Here is a message from Bowen to her students: “To my students: You are so smart, and I am so proud of you! No matter what challenges come your way, keep pushing through because you are capable of anything! I love you, and I am here for you. I know that these times aren’t fun and that we would much rather have been in the classroom learning together, but we will stay positive and be there for one another. You have made such an impact on who I will be as a teacher, and I am so excited to watch you grow!”

Music majors at Campbellsville University are required to meet 90 recital credits during their time as a student to graduate, and music minors are required to meet 45 recital credits. Music students are also required to perform their own recitals.

With the changes that came due to COVID-19, recitals at The Gheens Recital Hall were forced to go online. There were eight general recitals left to be performed from the time of the conversion to online.

For music students who needed a couple more recital credits and for those students who still had to perform, their questions revolved around how it will be completed.

“At first they offered watching YouTube recitals, especially the ones the school recorded,” Betta Kim, a senior music major of Elizabethtown, Ky., said. “Then General Recital over Zoom was suggested by a student because we missed each other. Dr. Cunha, dean of the School of Music and interim dean of the Art and Design Department, liked the idea, and it worked great. I was able to get my last few recital credits over Zoom.”

Luckily, because of the conversion to Zoom, no general recital was canceled.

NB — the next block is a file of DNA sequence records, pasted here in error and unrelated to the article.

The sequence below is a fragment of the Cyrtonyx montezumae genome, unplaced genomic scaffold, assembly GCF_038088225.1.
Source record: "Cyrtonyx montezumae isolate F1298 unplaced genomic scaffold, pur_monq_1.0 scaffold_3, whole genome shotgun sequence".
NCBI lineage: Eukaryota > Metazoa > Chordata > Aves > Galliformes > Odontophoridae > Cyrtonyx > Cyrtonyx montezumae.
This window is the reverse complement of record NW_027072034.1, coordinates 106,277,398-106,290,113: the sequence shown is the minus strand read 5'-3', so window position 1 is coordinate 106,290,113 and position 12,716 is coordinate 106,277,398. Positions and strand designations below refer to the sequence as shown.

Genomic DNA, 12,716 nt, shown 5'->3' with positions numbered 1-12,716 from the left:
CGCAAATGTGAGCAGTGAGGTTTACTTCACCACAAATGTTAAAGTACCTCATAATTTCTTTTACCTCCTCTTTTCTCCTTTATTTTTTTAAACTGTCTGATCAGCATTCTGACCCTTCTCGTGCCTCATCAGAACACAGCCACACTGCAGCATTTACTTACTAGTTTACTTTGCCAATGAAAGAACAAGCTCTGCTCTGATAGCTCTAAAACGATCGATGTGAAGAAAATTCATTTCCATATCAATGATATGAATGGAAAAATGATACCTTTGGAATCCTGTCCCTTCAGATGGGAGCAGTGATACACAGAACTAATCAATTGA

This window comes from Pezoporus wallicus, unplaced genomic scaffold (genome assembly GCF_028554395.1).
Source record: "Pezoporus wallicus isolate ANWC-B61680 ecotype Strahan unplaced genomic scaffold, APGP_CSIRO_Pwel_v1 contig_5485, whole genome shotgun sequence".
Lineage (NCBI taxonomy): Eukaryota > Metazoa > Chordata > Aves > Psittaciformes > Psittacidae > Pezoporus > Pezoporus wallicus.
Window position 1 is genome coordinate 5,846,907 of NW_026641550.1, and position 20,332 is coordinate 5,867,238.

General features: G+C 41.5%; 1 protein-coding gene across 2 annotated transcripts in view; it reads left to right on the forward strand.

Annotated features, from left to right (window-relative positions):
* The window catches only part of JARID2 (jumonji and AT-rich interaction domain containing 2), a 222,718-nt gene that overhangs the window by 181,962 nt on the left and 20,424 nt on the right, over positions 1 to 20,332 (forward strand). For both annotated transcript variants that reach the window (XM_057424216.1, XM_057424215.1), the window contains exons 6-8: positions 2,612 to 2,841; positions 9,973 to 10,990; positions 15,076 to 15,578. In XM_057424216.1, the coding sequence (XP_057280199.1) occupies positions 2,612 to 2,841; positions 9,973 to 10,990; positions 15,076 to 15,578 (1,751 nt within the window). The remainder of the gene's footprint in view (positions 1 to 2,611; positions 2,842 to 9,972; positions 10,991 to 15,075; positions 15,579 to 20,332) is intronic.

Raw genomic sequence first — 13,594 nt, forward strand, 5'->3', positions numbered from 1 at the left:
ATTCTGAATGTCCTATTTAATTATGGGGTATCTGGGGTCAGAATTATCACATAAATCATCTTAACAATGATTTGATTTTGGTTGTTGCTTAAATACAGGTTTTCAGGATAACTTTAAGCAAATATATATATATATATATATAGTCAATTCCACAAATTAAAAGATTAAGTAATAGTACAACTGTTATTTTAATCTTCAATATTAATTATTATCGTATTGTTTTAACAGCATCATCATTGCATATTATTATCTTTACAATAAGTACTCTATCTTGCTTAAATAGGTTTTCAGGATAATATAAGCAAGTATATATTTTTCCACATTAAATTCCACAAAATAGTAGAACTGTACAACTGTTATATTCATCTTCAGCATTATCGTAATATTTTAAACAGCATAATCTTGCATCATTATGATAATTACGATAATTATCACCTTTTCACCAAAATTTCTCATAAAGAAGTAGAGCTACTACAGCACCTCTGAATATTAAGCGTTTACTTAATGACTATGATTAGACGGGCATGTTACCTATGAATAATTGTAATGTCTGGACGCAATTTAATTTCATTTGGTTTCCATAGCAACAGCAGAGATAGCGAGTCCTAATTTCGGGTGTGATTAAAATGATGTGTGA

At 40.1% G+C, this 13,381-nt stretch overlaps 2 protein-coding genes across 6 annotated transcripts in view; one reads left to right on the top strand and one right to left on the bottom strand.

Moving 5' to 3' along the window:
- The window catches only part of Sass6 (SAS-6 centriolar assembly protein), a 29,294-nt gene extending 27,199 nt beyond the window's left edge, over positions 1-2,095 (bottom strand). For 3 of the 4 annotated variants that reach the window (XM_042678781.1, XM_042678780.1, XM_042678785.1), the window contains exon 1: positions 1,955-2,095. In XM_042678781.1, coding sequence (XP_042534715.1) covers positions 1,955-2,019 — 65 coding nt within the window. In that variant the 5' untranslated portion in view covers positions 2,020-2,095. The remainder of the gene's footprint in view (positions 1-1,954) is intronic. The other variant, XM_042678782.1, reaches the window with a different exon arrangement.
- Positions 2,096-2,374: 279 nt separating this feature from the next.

“We held Virtual General Recitals (VGR) through Zoom meetings. All students attending the VGR received a recital credit,” Cunha said.

All undergraduate music degrees at Campbellsville University require students to perform solo recitals while enrolled as students.

For the students who had to perform their recital during the pandemic, the School of Music allowed students to come to campus, while observing the strict social distancing guidelines, and perform their recitals for an empty recital hall.

If a student preferred, they could also record their recital from home and submit them, but all the students chose to come to campus and perform.

The School of Music professors tried their best to keep the same feel of normal recital for their students.

“Music is particularly hard to do online since technology is not completely capable of transmitting the audio and video,” Jordan Amburgey, a senior music major of Hazard, Ky., said. “However, despite the technological hinderance, I believe we did the best we could have done.”

Cunha and the School of Music is encouraging all students who had to perform during the pandemic to come back in the fall to give a live performance.

Campbellsville University is a widely acclaimed Kentucky-based Christian university with more than 11,900 students offering over 100 programs of study including Ph.D., master, baccalaureate, associate, pre-professional and certification programs. The university has Kentucky based off-campus centers in Louisville, Harrodsburg, Somerset, Hodgenville and Liberty with instructional sites in Elizabethtown, Owensboro and Summersville. Out-of-state centers include two in California at Los Angeles and Lathrop, located in the San Francisco Bay region. The website for complete information is www.campbellsville.edu.

Campbellsville University is accredited by the Southern Association of Colleges and Schools Commission on Colleges to award certificates, associate, baccalaureate, masters and doctoral degrees. Contact the Commission on Colleges at 1866 Southern Lane, Decatur, Georgia 30033-4097 or call 404-679-4500 for questions about the status of Campbellsville University.